Meta Learning is a complex, yet sought-after algorithm that deals with a hurdle faced by common machine learning (ML) algorithms. It is distinct in its ability to solve problems through learning iteratively, not just through adjusting errors in the predicted output with the actual output but also through learning by the learning process itself.

What this essentially means is that a common ML algorithm has an underlying bias, defined by its assumptions, that is used to fit/understand the data. Then makes predictions that are a result of bending its assumptions based on what the current training data suggests. However, this may be applicable or perform well in a specific domain, but to other domains the investment made by the carrying out the learning process will hold little or no value. Meta learning solves this problem by providing a dynamic solution that iteratively adjusts the errors by taking the initial parameters of the model and the adjusted/optimized parameters of the model into consideration. We will break this down into how this is achieved in the methodology.

Meta learning has created a significant impact in deep learning studies and its application with real & simulated data. Commonly used techniques that deploy adversarial loss used by GAN present positive results for characterizing realistic data, however Meta Learning produces more diversified classifications through ‘Domain Randomization’ on simulated data [1]. Curriculum learning, a data optimization technique in Meta Learning has received more traction than any other data-level optimization technique. Architectures such as AlexNet & ResNet used in neural networks are being outshined by state of the art Meta learning architectures such as AmoebaNet & EfficientNet [1].


The pseudo code implementation of Meta learning helps in understanding the otherwise complex process followed by the algorithm in a simplistic manner. We will be referring to the process of fitting a model as creating a ‘plan’ that is developed through identifying patterns in the data [2]

Breaking down the 1st Step: This consists of creating a base implementation that will be the formation of our first plan. This step is what sets the initial parameters.

  1.  Setting n = 1.
    Breaking down the 2nd Step: In this step, we define a loop that keeps on executing till we haven’t covered the entire pool size/ data and partitioned it into different plans. In the second tier, or what we develop over the base plan now considers the knowledge it acquires from the ‘development of the plans’ thereby ‘learning to learn’. The hybridization of the construction of plans on this tier are a result of the initial parameters set by the base plan and the calculated parameters post correction from the loss function. The calculation is performed on second derivatives that keeps increasing in order in the loop as we create more plans from knowledge gained from each previous tier. This process can be interpreted as a feedback correction achieved from back propagation wherein higher tier plans influence the plans on the lower levels.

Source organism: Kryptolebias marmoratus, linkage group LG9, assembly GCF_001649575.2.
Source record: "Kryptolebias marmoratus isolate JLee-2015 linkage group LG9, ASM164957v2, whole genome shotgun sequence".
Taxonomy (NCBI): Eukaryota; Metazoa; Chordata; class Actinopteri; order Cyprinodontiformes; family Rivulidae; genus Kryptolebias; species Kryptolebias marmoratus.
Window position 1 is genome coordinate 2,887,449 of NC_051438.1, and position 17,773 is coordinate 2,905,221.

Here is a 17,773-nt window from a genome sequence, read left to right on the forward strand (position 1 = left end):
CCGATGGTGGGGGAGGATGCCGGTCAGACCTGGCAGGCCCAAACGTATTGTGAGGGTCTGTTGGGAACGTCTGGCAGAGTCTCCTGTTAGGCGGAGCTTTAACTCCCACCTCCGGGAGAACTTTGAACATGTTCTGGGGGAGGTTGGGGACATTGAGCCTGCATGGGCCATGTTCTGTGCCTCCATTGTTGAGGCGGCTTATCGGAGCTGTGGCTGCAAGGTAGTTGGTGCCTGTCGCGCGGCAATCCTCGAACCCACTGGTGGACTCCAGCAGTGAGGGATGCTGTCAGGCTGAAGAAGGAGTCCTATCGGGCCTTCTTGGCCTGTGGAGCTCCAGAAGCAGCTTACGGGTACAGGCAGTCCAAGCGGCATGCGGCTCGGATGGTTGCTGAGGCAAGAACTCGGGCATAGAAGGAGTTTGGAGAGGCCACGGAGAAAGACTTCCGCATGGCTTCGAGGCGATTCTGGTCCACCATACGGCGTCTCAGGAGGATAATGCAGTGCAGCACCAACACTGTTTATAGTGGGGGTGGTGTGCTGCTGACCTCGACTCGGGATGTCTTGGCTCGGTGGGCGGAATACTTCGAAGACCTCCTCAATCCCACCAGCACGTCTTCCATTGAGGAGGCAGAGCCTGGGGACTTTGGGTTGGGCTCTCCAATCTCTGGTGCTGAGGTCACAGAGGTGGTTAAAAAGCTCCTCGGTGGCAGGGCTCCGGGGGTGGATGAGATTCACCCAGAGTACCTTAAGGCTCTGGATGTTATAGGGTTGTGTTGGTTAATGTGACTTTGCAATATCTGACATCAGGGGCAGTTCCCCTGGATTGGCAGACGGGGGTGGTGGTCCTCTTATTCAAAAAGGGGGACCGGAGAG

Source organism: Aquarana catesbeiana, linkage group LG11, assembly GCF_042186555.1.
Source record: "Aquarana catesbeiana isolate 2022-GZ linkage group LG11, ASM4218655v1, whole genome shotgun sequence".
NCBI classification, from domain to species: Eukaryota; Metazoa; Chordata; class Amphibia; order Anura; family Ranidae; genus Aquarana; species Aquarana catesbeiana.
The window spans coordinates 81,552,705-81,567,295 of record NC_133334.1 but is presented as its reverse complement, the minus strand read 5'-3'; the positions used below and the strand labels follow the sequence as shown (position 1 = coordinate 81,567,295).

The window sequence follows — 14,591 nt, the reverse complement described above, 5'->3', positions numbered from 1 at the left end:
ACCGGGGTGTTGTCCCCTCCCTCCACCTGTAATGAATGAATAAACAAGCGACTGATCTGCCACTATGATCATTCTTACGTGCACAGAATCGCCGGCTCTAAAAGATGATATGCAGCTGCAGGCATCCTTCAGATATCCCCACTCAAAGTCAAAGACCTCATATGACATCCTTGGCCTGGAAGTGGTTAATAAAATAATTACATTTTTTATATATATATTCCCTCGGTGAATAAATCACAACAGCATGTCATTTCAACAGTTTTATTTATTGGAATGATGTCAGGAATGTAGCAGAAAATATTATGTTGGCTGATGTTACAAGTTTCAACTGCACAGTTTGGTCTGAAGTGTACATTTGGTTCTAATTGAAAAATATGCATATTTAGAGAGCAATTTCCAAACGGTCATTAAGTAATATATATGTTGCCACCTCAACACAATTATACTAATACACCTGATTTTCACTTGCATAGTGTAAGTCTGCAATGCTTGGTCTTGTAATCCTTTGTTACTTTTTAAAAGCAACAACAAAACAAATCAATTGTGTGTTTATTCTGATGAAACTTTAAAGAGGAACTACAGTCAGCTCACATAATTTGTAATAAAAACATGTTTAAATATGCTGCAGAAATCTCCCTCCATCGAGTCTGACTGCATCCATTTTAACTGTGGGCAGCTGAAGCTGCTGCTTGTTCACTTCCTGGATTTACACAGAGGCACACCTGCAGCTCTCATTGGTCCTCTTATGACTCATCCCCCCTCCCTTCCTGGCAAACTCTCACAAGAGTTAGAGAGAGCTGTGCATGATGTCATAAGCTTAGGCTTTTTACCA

1. While (1) # Infinite Loop
    2. Initialize P(n) as the set that will contain error calculations and model parameters from nth order plansTill P(n) < Maximum Pool Size(n) execute: (Till condition isn’t met, the below three steps are repeatedly executed)
      • Create a new nth order plan and give a default name P_new
      • Set previously initialized P(n) to P(n) UNION {P_new}
      • Test_and_Replace() function is called. This tests the output and decides which plan stays, and which lower level plan is to be replaced with the new plan of a higher order, that has been created in the current iteration. This steps consists of the main functionality that resides implicitly in the process. We will deep dive into this function in the next section [2]
    3. Increment n by 1

Breaking down the Test_and_Replace() Function:

  1. If n = 1 (Loop in 1st iteration)Add the base plan, which is P_new in this case to the set P(n) and assign a value of measure to be compared later
    1. Else (Till no exit condition is reached)
      • Based on probability, identify plans from P(n-1) and create a new plan P by using information/pattern derived from P_new
      • Apply Test_and_Replace function recursively on P, considering it to be a member of P(n-1)
      • Compare the performance gain as elicited from P when compared to its lower order derivatives in P(n-1). Assign a new value to P based on the comparative performance gain.
    2. Make a decision whether P replaces a lower order derivative plan in P(n)

      The entire process defined in the methodology is terminated when the replacement of a higher order plan is not able to make notable improvements in performance to a lower order plan.





-Authored by Mayank Lal, Data Scientist at Absolutdata

Technical articles are published from the Absolutdata Labs group, and hail from The Absolutdata Data Science Center of Excellence. These articles also appear in BrainWave, Absolutdata’s quarterly data science digest.

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